Park Slope

Park Slope Neo-Federal Dining Room
Park Slope Neo-Federal Dining Room
This three-story, 5,280-square-foot rowhouse is located in Brooklyn’s Park Slope Historic District. It was built in the first decade of the twentieth century, and was designed in the Neo-Federal style. Our primary challenge was to preserve the architectural and historic integrity of this home while updating it for modern use.
Park Slope Neo-Federal Front Facade
Park Slope Neo-Federal Rear Facade Detail
Our most significant intervention was the relocation of the kitchen. Originally, the kitchen was housed in the rear extension, closed off from the rest of the house. We swapped the location of the kitchen and the dining room — a simple move that helped reorient the building’s entire center of gravity.
Park Slope Neo-Federal Dining Room
The new dining room is housed in a long and narrow space. To create a feeling of openness, we added large, curved windows. These windows were inspired by the observation windows found on early twentieth century passenger trains, specifically the Twentieth Century Limited, which began service in 1902 and ran through the late 1960s. The addition of these curved windows is a subtle nod to the era in which the house was built, and they facilitate a seamless transition between the dining room and the adjacent garden.
Park Slope Neo-Federal Pantry
We then applied this design language to the three- story bay window on the rear façade. We replaced the traditional bay window, which had large mullions and small panes, with modern curvilinear panes that extend from floor to ceiling.
Park Slope Neo-Federal Bay Window
Park Slope Neo-Federal Kitchen
Park Slope Neo-Federal Kitchen
Park Slope Neo-Federal Cupboard
Park Slope Neo-Federal Fireplace
Park Slope Neo-Federal Primary Bedroom
Park Slope Neo-Federal Bathroom
Park Slope Neo-Federal Study
We refurbished the existing winding staircase and lightwell, allowing natural light to flow into the center of the building. In addition to restoring some of the original woodwork, our design called for the installation of modern millwork in twenty locations throughout the house.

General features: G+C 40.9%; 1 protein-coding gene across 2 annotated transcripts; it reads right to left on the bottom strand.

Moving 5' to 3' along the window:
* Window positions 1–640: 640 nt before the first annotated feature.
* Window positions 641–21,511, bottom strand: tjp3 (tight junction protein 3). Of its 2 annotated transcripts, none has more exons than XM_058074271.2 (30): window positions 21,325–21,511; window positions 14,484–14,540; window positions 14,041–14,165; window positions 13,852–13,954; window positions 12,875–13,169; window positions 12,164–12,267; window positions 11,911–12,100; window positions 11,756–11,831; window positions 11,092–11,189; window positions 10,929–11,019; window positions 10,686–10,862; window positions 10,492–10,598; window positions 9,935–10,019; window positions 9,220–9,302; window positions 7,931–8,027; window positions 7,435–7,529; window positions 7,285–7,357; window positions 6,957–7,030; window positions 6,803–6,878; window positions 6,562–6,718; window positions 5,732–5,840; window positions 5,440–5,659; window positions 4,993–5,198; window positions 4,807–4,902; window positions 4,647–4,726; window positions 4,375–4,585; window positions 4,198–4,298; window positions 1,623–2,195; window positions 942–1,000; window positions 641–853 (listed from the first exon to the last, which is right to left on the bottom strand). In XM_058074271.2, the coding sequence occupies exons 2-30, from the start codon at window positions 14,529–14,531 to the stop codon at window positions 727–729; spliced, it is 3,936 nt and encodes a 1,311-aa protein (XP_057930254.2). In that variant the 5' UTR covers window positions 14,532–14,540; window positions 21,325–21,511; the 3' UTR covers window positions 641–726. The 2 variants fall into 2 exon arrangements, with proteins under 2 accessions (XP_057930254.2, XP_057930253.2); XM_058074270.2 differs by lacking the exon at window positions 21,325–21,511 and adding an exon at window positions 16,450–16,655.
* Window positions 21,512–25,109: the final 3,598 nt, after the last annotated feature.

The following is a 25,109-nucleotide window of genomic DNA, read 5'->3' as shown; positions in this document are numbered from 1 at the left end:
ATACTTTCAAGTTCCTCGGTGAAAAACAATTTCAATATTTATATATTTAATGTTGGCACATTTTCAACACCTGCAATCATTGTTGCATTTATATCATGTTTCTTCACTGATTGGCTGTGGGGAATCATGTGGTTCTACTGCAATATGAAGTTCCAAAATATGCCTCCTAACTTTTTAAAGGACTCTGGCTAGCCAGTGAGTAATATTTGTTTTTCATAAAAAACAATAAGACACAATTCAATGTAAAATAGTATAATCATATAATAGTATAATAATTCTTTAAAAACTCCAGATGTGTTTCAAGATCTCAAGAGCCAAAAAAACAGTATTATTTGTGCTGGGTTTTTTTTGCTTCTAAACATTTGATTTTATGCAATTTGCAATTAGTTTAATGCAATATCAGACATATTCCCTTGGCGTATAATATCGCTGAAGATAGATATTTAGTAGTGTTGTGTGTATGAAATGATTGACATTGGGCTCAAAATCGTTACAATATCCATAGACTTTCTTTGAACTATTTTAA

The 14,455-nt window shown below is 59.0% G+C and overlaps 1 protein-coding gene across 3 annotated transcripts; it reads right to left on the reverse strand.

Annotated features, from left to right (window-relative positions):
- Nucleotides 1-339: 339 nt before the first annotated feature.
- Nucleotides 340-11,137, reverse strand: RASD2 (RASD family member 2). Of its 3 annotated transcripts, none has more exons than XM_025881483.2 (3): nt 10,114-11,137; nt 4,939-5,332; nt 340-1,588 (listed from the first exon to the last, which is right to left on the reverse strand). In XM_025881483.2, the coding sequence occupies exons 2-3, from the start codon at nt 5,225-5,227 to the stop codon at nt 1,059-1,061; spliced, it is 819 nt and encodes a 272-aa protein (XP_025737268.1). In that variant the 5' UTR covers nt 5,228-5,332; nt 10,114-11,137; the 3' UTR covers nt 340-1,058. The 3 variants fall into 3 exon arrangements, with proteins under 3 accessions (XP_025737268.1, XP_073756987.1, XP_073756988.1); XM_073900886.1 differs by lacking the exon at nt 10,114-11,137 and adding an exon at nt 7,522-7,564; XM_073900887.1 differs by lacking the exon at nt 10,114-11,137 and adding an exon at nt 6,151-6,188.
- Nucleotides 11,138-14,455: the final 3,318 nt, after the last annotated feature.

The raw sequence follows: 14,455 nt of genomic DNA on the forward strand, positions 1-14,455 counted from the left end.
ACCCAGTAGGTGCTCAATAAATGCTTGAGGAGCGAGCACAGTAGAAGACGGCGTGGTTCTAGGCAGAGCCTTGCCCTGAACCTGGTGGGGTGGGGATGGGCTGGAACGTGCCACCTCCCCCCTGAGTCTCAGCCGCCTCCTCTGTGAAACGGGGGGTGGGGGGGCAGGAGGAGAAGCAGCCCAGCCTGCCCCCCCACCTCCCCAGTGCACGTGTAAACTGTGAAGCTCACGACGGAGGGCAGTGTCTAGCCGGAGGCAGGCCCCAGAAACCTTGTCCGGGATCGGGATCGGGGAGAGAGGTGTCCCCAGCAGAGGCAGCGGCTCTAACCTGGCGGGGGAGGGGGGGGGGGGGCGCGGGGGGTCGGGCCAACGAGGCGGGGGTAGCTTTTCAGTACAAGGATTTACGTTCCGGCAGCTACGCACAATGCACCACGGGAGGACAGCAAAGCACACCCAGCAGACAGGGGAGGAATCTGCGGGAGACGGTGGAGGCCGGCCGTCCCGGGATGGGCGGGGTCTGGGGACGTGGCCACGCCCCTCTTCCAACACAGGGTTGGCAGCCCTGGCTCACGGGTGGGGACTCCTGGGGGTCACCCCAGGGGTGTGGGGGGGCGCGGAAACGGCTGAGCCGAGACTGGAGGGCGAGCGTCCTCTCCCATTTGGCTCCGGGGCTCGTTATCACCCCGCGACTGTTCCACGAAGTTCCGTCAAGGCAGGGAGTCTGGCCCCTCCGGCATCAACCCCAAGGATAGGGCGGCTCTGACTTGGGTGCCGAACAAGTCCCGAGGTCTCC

Park Slope Neo-Federal Stairwell
Park Slope Neo-Federal Foyer
Park Slope Neo-Federal Mudroom
At the front of the building, we restored the stone stoop and vestibule, re-pointed the brick masonry, refurbished the ironwork, restored the wood cornice, replaced degraded cast stone coping at the parapet, and installed new windows in the original masonry openings.
Park Slope Neo-Federal Front Facade
In collaboration with the interior design firm Jesse Parris-Lamb and landscape designer Marni Majorelle, we sought to create a balance between the traditional and the modern. As one moves through the home, the design transitions from classical to contemporary, creating harmony between the original architect’s intent and our client’s modern sensibilities.

Park Slope Neo-Federal received a Silver Medal for Restoration and Preservation in The Architect’s Newspaper 2022 Best of Design Awards. This project also received a Commendation for Engagement with the Outdoors in AIA Brooklyn’s 2022 Brooklyn Design Awards. The project was featured in Architectural Digest, Vogue Living, Brownstoner, and The Architect’s Newspaper.

Building Information


Park Slope Historic District

Originally Built

c. 1910

Rehabilitation Completed



5,280 sf


Partner In Charge

Brendan Coburn

Project Team

Jesse Fearins, Claire Leavengood-Boxer, Lauren Abbass

General Contractor

Chilmark Builders, Inc.

Structural Engineering

Martos Engineering


J. Callahan Consulting

Interior Design

Jesse Parris-Lamb

Landscape Design

Alive Structures


Katja Greeff

Interior Photography

Nicole Franzen

Exterior and Mudroom Photography

David Mitchell